Sunday, May 18, 2008

How to eliminate reprehensible content

How to eliminate reprehensible content:
*Step1. Put out the idea that if you are exposed to bad things, you may be more likely to do bad things.

*Step2. Spend 10 years going into the closets of teenage killers and finding any mainstream music, movies, games, or TV, and publish that in every major new outlet.

*Step3. Convince the public that there is a direct cause and effect from bad things on tv/audio to people doing bad things in real life.

*Step4. Convince the industry you will come out with a terrible rating system so they will voluntarily adopt a rating system of their own

*Step5. Complain that their rating system isn't accurate or judges content inaccurately.

*Here's where we are now: Step6. Setup huge fines for anyone selling content that allows an underage person to buy it ( thus causing retailers to be less likely to carry reprehensible content.

*Step7: Setup the same penalties for person2person transactions. Then, for gifts. Then, for disposal (you cannot throw it away, you must destroy it).

*Step8: Start arguing that it's offensive to Muslims to even see the cover of the game on the store shelf, so could they all please be kept under the counter? Out of site of anyone who happens to walk by (more lost sales). (Don't bother saying it's offensive to Christians too, no one cares about them anymore, it's 2008, it's all about appeasing Muslims now)

*Step9: State that even with the penalties in place, children are still getting access to reprehensible content, so "age verification" needs to be built into all players.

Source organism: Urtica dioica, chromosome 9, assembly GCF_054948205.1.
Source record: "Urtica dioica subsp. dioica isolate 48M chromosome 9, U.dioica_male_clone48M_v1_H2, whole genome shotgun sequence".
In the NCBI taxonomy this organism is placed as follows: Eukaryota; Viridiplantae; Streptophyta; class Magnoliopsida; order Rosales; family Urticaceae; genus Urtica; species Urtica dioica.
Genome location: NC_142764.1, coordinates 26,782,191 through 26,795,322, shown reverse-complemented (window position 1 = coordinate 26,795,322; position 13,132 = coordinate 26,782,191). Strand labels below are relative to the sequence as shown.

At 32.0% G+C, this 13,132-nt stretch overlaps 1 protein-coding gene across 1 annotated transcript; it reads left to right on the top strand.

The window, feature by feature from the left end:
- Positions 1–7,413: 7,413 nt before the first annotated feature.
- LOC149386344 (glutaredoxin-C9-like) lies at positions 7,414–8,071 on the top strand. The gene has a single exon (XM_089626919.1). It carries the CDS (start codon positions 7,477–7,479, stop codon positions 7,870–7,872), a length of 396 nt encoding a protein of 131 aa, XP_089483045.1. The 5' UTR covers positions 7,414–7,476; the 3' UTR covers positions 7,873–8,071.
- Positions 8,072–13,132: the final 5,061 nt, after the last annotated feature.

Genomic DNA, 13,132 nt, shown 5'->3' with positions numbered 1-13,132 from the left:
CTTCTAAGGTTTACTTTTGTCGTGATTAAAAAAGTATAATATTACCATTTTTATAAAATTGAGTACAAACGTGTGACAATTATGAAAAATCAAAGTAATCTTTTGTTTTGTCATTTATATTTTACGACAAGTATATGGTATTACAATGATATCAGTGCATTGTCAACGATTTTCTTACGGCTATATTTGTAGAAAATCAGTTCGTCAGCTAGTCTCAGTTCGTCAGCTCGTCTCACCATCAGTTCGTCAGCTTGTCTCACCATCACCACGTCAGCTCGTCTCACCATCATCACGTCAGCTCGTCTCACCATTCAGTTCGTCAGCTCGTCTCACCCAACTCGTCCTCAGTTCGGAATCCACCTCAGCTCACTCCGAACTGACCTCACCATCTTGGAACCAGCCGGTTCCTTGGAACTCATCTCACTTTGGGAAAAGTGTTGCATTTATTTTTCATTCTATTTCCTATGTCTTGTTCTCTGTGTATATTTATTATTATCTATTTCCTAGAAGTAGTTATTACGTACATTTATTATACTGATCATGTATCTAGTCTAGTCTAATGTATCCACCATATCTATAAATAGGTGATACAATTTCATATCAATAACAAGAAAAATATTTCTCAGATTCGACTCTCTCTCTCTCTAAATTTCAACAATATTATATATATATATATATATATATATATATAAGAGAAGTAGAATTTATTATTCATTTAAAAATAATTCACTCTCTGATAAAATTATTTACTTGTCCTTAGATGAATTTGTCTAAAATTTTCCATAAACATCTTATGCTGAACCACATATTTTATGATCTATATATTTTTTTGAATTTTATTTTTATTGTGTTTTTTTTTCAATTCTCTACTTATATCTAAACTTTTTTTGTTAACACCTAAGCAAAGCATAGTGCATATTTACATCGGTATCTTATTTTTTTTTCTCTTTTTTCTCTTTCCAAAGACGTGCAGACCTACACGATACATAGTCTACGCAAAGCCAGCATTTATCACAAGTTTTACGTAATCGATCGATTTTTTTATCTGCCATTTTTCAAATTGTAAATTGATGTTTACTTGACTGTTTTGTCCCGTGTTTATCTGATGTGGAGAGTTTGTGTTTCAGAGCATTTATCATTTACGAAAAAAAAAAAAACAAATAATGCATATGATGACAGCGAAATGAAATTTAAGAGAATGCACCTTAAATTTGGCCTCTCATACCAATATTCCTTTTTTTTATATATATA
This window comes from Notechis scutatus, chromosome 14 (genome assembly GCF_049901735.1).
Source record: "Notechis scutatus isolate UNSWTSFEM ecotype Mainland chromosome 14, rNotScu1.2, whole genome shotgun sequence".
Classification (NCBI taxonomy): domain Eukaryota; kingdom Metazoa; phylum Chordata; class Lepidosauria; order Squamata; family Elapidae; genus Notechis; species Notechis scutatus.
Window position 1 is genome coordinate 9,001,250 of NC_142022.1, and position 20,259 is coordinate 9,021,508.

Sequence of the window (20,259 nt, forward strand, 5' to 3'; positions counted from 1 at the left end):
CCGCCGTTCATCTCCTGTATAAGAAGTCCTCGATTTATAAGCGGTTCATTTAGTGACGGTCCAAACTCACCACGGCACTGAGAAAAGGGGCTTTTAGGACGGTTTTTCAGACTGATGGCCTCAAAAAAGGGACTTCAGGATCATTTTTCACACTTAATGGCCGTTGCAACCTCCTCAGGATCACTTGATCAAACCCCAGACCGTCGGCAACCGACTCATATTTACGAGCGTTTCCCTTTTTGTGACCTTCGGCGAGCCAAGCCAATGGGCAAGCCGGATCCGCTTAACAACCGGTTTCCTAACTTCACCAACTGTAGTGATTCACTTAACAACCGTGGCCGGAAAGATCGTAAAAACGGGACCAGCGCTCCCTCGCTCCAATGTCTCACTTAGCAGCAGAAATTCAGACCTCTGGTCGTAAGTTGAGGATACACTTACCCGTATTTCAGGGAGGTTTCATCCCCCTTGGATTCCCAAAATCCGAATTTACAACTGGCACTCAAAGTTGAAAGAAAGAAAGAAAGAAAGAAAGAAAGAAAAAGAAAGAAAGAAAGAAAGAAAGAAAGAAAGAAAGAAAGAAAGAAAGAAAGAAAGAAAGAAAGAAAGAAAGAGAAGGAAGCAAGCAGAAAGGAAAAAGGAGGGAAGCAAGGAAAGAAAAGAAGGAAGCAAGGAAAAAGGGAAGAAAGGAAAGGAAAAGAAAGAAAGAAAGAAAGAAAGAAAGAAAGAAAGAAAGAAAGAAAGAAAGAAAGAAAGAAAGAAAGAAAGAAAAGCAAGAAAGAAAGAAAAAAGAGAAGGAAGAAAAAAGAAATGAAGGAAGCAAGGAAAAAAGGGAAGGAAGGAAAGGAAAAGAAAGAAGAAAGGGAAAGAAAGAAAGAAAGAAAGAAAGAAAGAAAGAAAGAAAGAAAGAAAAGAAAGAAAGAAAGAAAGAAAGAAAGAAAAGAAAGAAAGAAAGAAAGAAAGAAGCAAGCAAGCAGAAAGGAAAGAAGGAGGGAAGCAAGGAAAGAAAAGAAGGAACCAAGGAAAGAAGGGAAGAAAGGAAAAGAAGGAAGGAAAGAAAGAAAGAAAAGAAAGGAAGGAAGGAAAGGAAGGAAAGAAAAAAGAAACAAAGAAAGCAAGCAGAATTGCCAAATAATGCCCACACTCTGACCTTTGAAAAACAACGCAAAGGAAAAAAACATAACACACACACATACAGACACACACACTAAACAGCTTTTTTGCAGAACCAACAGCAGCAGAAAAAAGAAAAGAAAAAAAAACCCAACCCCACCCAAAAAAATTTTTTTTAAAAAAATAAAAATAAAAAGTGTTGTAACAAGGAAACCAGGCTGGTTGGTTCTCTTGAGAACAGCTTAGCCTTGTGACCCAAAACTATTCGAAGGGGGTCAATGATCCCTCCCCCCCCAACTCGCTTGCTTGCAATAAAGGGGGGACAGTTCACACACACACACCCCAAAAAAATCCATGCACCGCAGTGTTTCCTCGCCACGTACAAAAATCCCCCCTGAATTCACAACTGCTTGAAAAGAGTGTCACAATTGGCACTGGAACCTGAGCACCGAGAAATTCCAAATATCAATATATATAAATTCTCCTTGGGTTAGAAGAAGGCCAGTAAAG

*Step10: Setup huge fines for websites that describe how to break the "age verification" on players, because it's for the children.

*Step11: You love children don't you?

*Step12: Continue to hassle, burden, tax, hinder, sue, etc; anyone who creates objectionable content by forcing restrictions on how that content can be distributed.

*Step13: Cause a dis-incentive to create reprehensible content since with all the regulation and distribution limits it becomes more difficult to turn a profit. This will affect the smallest publishers first since they are more susceptible to changes in the market.

*Step14: Make the creating, distribution, and consumption of reprehensible content so difficult, that you create an dis-incentive for consuming it. This helps push reprehensible content to whatever new media or mediums become created since they haven't been around for as long or aren't yet understood.

*Step15: Convince politicans that they need to start reacting faster to new media and mediums, here's an idea: Rating system

Saturday, May 17, 2008

Paul and Storm, Jonathan Coulton, at the Brickhouse

Here in Phoenix last Thursday we were graced with the presence of Jonathan Coulton (Paul and Storm opening) at a venue I hadn't been to before called "Brickhouse" or "The Brickhouse".

It was a little hard to find at "1 east jackson phoenix az", basically take 7th ave South from I-10, then after a left (East) on Jefferson ST, then right (South) on 4th Ave, then left (East) on Jackson ST, then you'll see the tan building on the right, with the entrance to the parking lot ($5) immediately before it, on the West side

Once inside the ticket counter and entrance are on the street side (North) of the building, grab your tickets, get the little plastic/paper hybrid wrist strap, grab a drink (decent price $1 for soda the size of those red solo cups), and sit in the terrible plastic folding chairs. Really terrible plastic folding chairs. (I wonder if I could have brought my own chair...)

About 60% of "audience area" lined with terrible plastic folding chairs and then 40% of restaurant/bar area (called "The Chop Shop" if you google it I think). Really a nice place. I did hear someone complain of too much salt on the fries.

There was either no smoking inside, or no smoking in the "audience" area. But either way I was able to come home and "not reek" of cigarette smoke, which tends to happen to me in these venues in the past.

Paul and Storm's opening was awesome, and much of Jonathan Coultons performance can be seen online: